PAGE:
Ide (2008) Effect of aquatic respiratory exercise-based program in patients with fibromyalgia



This study explores the impact of aquatic respiratory exercises on fibromyalgia patients.


The main goal was to assess how an aquatic respiratory exercise-based program affects fibromyalgia (FMS) patients.


Forty women, aged 20 to 60, participated in the study. They were split into two groups of 20 each: the aquatic respiratory exercise group (ARG) and the control group (CTL). The ARG group underwent a 4-week exercise program, including warming-up, respiratory exercises with various breathing patterns and limb movements for 45 minutes, and relaxation exercises. Both groups also engaged in weekly supervised recreational activities for an hour.

Questionnaires measured quality of life, functional capacity (SF-36, Fibromyalgia Impact Questionnaire [FIQ]), anxiety (Hamilton Anxiety Scale [HAS]), and sleep quality (Pittsburg Sleep Quality Index [PSQI]). Tender points and pain levels (Visual Analogue Scale [VAS]) were also assessed.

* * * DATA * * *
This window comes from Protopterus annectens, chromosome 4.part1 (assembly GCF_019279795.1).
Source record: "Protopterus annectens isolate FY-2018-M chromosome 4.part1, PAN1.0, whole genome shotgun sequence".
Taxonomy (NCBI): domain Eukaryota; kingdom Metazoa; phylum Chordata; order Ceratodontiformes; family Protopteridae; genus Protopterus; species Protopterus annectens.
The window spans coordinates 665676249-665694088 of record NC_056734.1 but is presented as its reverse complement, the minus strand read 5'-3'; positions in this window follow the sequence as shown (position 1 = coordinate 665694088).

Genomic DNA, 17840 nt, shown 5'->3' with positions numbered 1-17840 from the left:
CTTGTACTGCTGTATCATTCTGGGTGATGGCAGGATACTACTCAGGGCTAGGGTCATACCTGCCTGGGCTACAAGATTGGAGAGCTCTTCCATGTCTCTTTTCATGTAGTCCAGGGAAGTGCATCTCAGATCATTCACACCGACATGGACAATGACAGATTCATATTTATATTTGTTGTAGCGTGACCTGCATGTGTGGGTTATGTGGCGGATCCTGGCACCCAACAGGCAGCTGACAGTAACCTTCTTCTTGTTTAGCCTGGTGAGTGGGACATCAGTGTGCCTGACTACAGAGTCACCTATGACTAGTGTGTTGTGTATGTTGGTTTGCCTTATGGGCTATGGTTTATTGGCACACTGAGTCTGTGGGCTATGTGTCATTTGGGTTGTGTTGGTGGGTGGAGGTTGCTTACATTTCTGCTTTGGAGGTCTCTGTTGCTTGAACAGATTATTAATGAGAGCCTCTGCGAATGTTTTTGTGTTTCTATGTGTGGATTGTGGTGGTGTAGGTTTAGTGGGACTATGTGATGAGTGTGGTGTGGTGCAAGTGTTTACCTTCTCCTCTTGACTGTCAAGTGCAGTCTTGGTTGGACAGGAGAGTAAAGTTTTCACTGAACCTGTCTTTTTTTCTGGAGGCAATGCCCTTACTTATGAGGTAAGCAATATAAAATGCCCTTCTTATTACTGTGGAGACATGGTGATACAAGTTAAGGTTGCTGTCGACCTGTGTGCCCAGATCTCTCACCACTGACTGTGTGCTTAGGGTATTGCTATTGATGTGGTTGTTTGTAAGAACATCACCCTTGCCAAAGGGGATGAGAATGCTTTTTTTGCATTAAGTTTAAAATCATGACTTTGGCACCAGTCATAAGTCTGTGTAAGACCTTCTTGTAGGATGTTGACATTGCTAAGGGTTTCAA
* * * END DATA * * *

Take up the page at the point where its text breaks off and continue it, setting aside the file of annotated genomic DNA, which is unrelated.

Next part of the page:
Initially, both groups showed similar results in tender points and questionnaire responses. Post-intervention, the ARG group exhibited significant improvements in several areas. These included physical functioning, bodily pain, vitality, social and emotional functioning (SF-36 scores), overall FIQ score, work missed, fatigue, and morning tiredness. Additionally, there were notable improvements in pain (VAS), dyspnea (VAS-dyspnea), anxiety (HAS), and sleep quality (PSQI).


The aquatic respiratory exercise-based program significantly enhanced pain management, quality of life, functional capacity, anxiety levels, and sleep quality in FMS patients. This program could be a valuable addition to fibromyalgia treatment strategies.

Keyphrase: Aquatic respiratory exercise for fibromyalgia patients

Keywords: Exercise therapy, fibromyalgia, health status, pain, quality of life, sleep.


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